The second year of this degree programme will be spent studying abroad at one of our partner universities. We have exchange agreements with prestigious universities all over the world and many of our undergraduate degree programmes include an integral year spent studying at a top university in the US, Canada, Europe, Asia or Australasia. Progression to the study abroad year will be dependent upon performance in the first year of the degree programme. Some students may also have to complete a Study Abroad Maths examination. Studying abroad in the second year of your degree means that you gain international experience without having to extend your studies. You can find out more about our study abroad programmes on our LUMS Study Abroad web pages.
Lancaster University offers a range of programmes, some of which follow a structured study programme, and others which offer the chance for you to devise a more flexible programme. We divide academic study into two sections - Part 1 (Year 1) and Part 2 (Year 2, 3 and sometimes 4). For most programmes Part 1 requires you to study 120 credits spread over at least three modules which, depending upon your programme, will be drawn from one, two or three different academic subjects. A higher degree of specialisation then develops in subsequent years. For more information about our teaching methods at Lancaster visit our Teaching and Learning section.
Information contained on the website with respect to modules is correct at the time of publication, but changes may be necessary, for example as a result of student feedback, Professional Statutory and Regulatory Bodies' (PSRB) requirements, staff changes, and new research.
Our degrees open the widest variety of career pathways in national and international firms, both private and public, as well as in small and medium companies around the world. Some graduates also go on to start businesses themselves.
Graduates have begun their careers as trainee graduate managers, project managers, brand managers, and hotel and property managers. Our alumni are working for a wide variety of employers – from established corporates like BP, IBM, Johnson & Johnson and Sellafield to modern brands like Innocent Drinks.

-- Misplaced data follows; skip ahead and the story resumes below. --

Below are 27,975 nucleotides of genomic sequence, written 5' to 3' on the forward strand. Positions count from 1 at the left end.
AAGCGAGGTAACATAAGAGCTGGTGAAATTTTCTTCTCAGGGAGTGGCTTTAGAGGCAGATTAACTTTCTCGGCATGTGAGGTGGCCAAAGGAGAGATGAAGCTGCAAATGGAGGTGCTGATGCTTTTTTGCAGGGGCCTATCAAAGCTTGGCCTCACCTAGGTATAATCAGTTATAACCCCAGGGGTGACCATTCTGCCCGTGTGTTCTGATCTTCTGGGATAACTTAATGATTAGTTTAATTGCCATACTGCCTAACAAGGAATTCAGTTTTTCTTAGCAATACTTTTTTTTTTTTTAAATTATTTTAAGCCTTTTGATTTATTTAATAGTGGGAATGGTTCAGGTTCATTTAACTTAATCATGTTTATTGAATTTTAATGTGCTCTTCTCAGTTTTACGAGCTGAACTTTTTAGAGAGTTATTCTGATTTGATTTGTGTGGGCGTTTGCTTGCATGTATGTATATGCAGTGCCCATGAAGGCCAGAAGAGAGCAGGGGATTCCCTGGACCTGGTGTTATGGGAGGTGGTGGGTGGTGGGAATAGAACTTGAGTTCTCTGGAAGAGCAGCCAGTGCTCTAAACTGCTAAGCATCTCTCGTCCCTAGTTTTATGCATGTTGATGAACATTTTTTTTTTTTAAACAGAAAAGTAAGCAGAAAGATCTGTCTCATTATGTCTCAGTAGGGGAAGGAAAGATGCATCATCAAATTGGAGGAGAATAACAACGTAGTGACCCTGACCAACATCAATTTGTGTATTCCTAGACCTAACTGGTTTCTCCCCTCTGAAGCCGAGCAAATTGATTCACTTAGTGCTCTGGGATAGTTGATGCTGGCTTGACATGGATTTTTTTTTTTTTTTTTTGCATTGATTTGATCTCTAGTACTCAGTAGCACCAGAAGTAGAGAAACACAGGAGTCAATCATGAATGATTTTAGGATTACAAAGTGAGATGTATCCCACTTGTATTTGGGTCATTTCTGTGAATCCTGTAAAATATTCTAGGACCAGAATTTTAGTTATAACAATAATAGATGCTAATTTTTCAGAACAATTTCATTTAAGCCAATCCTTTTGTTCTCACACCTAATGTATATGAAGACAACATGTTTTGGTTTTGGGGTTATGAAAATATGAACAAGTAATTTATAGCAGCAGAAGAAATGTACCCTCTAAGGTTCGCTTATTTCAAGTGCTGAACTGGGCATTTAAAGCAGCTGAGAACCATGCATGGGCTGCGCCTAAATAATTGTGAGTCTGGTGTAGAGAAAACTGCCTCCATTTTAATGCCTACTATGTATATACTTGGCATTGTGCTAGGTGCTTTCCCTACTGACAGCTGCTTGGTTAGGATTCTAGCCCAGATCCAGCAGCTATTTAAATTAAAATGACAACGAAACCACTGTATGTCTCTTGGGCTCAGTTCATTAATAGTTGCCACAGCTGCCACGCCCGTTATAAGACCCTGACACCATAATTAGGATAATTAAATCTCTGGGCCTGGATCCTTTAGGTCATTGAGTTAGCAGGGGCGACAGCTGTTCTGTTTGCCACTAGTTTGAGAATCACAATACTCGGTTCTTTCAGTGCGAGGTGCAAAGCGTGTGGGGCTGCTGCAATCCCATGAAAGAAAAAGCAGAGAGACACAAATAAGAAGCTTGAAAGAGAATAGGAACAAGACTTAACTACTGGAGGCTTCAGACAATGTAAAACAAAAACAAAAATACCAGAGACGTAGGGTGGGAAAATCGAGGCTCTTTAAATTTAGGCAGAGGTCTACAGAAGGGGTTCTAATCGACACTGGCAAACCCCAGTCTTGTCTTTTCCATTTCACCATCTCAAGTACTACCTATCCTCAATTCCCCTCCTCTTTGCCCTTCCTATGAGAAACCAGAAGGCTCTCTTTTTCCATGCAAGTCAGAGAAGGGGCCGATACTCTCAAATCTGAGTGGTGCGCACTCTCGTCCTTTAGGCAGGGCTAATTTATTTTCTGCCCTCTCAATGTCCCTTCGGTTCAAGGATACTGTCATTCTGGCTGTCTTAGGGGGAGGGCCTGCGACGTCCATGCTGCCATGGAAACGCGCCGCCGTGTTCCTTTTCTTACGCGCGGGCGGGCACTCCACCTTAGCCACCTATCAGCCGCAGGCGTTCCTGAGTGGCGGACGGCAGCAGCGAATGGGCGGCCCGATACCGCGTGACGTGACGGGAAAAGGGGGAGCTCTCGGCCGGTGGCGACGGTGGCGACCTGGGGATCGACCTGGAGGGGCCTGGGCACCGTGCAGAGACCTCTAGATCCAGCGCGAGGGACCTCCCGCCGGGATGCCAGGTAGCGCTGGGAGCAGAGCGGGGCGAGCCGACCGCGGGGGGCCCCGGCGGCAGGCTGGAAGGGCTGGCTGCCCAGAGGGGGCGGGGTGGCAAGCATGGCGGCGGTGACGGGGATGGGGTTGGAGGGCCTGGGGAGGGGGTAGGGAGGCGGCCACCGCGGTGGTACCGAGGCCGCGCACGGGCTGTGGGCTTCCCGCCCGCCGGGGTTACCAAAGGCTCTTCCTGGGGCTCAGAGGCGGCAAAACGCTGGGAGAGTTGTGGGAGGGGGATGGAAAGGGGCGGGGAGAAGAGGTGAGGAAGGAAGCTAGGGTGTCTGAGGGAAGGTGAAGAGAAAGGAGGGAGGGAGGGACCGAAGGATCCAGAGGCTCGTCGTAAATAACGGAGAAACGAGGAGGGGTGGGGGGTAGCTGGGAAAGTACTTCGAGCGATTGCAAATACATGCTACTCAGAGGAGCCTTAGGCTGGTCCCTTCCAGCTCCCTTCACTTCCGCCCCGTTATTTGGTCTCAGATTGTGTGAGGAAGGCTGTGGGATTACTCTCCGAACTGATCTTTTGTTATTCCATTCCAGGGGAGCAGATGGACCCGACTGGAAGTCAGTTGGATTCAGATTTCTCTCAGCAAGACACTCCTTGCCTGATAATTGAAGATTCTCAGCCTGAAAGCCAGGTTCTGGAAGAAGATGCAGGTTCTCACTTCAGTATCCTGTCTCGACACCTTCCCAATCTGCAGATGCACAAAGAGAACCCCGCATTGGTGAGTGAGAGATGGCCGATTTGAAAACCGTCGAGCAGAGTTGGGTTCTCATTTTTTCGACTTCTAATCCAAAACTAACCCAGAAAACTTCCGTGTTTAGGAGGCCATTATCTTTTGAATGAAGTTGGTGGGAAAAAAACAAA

Our courses are designed to develop your conceptual understanding and provide practice-based insights. You will develop your personal competencies including communications and mathematical abilities. Such skills have helped recent graduates find work in a wide variety of roles in banking, retail, consultancy, sales and marketing and data analysis.
Some former graduates are pursuing their studies with PGCE teacher training or professional qualifications. Many have stayed at Lancaster for Masters degrees.
Lancaster Management School has an award winning careers team to provide a dedicated careers and placement service offering a range of innovative services for management school students. Our high reputation means we attract a wide range of leading global employers to campus offering you the opportunity to interact with graduate recruiters from day 1 of your degree.
We set our fees on an annual basis and the 2019/20 entry fees have not yet been set.
As a guide, our fees in 2018 were:
Some science and medicine courses have higher fees for students from
the Channel Islands and the Isle of Man. You can find more details here:
For full details of the University's financial support packages including eligibility criteria, please visit our fees and funding page
Students also need to consider further costs which may include books, stationery, printing, photocopying, binding and general subsistence on trips and visits. Following graduation it may be necessary to take out subscriptions to professional bodies and to buy business attire for job interviews.
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Typical time in lectures, seminars and similar per week during term time
Average assessment by coursework